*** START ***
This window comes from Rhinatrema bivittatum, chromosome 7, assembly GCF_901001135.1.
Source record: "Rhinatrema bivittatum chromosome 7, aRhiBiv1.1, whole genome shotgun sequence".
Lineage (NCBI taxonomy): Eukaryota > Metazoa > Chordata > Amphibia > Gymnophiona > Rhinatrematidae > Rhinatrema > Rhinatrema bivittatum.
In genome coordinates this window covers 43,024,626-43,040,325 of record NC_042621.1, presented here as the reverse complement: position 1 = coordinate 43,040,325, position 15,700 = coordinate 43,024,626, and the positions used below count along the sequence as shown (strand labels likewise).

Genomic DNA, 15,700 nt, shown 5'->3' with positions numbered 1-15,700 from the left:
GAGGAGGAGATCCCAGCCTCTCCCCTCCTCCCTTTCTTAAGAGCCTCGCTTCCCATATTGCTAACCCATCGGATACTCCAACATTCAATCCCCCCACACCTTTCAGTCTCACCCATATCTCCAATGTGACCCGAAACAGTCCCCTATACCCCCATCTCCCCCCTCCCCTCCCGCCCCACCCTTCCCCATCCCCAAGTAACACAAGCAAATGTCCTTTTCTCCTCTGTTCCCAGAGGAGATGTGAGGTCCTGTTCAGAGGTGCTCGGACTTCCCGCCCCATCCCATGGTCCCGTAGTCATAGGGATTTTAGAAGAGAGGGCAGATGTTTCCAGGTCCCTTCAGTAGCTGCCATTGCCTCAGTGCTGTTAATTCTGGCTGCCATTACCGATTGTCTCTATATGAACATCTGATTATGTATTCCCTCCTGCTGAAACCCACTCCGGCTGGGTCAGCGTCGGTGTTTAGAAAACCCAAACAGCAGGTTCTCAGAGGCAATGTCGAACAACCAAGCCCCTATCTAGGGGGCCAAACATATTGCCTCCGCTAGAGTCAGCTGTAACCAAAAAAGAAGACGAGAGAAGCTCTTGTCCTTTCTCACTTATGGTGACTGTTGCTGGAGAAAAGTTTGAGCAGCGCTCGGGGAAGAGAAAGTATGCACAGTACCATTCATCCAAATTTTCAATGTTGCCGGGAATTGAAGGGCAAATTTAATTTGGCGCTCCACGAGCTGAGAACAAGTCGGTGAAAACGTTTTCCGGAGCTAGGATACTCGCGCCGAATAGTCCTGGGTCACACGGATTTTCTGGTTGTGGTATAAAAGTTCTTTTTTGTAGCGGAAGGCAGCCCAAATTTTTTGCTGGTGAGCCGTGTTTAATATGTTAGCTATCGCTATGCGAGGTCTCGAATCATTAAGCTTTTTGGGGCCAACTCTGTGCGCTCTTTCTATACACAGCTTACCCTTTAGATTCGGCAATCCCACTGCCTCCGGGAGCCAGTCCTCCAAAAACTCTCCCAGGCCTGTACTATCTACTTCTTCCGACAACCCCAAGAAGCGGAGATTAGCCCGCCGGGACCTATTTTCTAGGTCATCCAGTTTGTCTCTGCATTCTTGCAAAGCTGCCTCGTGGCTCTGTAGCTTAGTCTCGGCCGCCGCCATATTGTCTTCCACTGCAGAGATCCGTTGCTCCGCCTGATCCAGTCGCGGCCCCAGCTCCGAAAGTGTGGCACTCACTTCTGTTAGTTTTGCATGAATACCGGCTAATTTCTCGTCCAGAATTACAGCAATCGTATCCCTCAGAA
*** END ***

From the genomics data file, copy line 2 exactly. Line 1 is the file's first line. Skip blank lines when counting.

Source record: "Rhinatrema bivittatum chromosome 7, aRhiBiv1.1, whole genome shotgun sequence".